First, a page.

The American: Operating Expenses for 2011-2012 Reporting Year
Elyse Burkert grew up in Richardson, Texas, less than 10 miles from Southern Methodist University.
It will be a welcomed treat for the junior outside hitter when her Owls travel to SMU as a part of volleyball competition in the American Athletic Conference next season, and again when Temple faces Houston, which is four hours away from her hometown.
“I’m so excited, it couldn’t have worked out better,” Burkert said. “It’s going to be great because I’ve been working really hard and been doing a lot of things up here, but it’s really great that I can share it with my family, my grandparents and my friends who are going to be able to come and watch.”
It couldn’t be better timing for Burkert, who will play her last season next fall.
But The American, responsible for bringing Burkert back to the Lone Star State, poses a whole new set of challenges for a team used to the Atlantic 10 Conference – a conference they dominated just a decade ago.
“It’s very competitive, it’s much more competitive than it was in the A-10,” coach Bakeer Ganes said. “The A-10 basically had two top teams, Dayton and Xavier, and this new conference, [The American], has basically four or five top teams.”
Last season the Owls went up against several teams in the Top 100 in Ratings Percentage Index. No. 19 Dayton has made the NCAA tournament the past two seasons. Xavier and VCU were second and third in the A-10 in RPI, ranking No. 54 and No. 60, respectively.
The average RPI of Temple’s old opponents was 159. Next year’s conference foes have a collective RPI of 145. But that’s counting a No. 17 Louisville squad (RPI of 7) that has gone dancing the past two years, but leaves in 2014. After that, only Cincinnati (RPI 95) is in the Top 100 in RPI until Tulsa (RPI 49) joins in 2014.
And when Louisville and Rutgers (RPI 130) leave and Tulsa, Navy (RPI 271), Tulane (RPI 287) and East Carolina (RPI 316) join the fold by 2015 the conference’s RPI plummets to what would have been 190 this year.
The one advantage is the pull the old Big East had in the NCAA tournament. The A-10 sent Dayton as its lone representative the past two seasons, while Louisville, Marquette and Cincinnati have all made the tournament at least once in the past two years. If The American can keep the same clout, the Owls have better odds of making the dance, something junior outside hitter Gabriella Matautia said is the team’s goal next season.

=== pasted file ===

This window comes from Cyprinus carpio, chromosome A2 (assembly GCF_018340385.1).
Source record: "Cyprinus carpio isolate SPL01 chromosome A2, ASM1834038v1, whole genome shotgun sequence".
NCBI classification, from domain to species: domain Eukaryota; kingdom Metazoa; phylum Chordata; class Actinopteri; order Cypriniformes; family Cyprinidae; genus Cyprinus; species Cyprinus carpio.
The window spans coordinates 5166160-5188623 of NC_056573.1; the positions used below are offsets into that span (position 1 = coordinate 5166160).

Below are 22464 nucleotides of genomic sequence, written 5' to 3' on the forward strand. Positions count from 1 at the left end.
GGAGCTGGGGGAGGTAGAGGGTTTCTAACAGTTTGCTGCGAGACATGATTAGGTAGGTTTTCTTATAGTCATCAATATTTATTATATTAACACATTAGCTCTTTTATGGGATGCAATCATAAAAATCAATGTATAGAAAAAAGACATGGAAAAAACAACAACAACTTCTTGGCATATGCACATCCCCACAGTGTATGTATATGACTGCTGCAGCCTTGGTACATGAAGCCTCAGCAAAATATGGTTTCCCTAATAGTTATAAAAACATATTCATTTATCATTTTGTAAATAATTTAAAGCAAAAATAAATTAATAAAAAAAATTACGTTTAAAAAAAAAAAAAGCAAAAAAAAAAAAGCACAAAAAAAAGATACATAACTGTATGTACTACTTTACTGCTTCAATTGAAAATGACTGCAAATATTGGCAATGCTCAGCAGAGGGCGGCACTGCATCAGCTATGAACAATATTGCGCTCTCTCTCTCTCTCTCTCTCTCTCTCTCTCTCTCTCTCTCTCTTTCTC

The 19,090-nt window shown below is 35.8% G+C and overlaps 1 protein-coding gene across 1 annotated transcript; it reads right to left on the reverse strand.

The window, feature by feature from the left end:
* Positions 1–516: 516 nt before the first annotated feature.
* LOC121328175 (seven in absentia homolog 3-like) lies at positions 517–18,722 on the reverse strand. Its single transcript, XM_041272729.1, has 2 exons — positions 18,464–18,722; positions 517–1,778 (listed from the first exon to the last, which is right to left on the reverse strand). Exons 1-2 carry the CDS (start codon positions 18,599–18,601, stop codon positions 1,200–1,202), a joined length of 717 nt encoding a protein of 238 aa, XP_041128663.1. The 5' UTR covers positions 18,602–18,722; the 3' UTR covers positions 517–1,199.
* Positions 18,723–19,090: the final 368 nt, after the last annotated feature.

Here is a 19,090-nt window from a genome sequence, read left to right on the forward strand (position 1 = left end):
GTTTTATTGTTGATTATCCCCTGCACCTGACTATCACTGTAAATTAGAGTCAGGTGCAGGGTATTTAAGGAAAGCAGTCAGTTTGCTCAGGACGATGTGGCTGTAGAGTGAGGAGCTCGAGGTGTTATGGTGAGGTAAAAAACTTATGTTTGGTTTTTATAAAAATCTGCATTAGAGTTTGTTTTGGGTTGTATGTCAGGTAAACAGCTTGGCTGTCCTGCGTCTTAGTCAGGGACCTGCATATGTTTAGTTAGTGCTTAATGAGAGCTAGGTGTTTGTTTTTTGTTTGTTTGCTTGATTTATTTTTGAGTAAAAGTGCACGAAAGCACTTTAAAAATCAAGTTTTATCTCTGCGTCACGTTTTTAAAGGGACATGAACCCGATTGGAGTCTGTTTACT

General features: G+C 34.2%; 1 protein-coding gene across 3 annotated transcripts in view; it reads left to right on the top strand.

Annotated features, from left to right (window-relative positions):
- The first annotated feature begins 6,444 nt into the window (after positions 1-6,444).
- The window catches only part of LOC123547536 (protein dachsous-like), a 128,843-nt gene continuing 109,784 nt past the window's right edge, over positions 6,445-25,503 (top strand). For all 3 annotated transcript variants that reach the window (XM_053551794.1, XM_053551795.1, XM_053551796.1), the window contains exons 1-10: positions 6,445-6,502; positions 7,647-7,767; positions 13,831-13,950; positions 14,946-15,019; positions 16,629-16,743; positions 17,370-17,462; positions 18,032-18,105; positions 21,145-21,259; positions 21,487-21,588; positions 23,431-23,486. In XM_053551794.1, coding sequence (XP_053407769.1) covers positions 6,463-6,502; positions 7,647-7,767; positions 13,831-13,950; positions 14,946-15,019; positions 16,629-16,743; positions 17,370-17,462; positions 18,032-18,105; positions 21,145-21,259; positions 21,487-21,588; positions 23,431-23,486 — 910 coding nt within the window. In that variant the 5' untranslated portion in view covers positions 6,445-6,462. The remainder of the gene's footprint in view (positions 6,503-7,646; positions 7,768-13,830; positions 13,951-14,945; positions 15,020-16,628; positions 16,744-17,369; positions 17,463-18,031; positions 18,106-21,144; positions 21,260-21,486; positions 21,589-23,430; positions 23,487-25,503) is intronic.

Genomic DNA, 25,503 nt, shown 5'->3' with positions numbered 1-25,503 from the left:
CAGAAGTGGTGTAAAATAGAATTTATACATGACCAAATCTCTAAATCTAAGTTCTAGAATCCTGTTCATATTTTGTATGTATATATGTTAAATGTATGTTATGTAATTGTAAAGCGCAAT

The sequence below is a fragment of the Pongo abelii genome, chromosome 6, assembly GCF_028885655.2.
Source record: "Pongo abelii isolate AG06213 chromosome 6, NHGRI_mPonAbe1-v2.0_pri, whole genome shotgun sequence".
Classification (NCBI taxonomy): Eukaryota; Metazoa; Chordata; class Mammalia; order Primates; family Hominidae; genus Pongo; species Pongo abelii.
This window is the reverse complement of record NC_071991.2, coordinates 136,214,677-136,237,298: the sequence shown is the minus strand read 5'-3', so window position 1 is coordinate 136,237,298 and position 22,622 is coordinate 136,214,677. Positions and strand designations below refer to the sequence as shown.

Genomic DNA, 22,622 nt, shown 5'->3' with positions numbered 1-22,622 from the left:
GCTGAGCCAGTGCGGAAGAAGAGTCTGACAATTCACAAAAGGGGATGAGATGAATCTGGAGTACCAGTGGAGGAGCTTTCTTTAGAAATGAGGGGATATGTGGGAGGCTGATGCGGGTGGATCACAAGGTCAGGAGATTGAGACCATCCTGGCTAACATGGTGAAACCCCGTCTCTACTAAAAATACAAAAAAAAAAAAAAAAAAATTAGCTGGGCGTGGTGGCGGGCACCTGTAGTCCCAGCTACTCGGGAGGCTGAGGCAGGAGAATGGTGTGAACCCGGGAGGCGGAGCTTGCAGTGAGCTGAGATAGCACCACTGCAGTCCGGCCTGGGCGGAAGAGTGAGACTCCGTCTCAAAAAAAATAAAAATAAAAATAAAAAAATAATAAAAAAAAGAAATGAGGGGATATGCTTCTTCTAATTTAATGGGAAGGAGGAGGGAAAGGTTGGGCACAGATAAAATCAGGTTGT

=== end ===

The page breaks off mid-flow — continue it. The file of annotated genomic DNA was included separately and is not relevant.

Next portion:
“I think it’s going to be a huge challenge, but I think we’re up to it,” Burkert said. “For me and Gabby, it’s our last chance, so we’re going to have to leave everything out there.”
But the Owls must do this without a conference tournament. Despite having 10 teams heading into next season, the conference will simply have each team face each other twice and crown a champion based on the regular season.
“I hope we’re in the Top 5, but we could be in the bottom five because all the teams are good,” Burkert said. “You have a couple games that aren’t your best and you’re [right at the bottom].”
“So what we’ll have to do is we’ll have to learn how to adjust quicker within the game at some points than having to prepare more for some of the things we’re used to playing against,” Matautia said.
But a team that played “small ball” with success in the A-10 with a roster that had just three girls taller than 6 feet now faces a conference with more height and more physicality. The Owls are also without A-10 Libero of the Year Chelsea Tupuola, leaving a defense that was their strength with serious question marks.
“We do feel pretty good about our team and the recruits, but I think we’re still going to be the underdog in the conference,” Ganes said. “So basically our role hasn’t changed from last year. It’s just a different conference.”
Jake Adams can be reached at email@example.com or on Twitter @jakeadams520.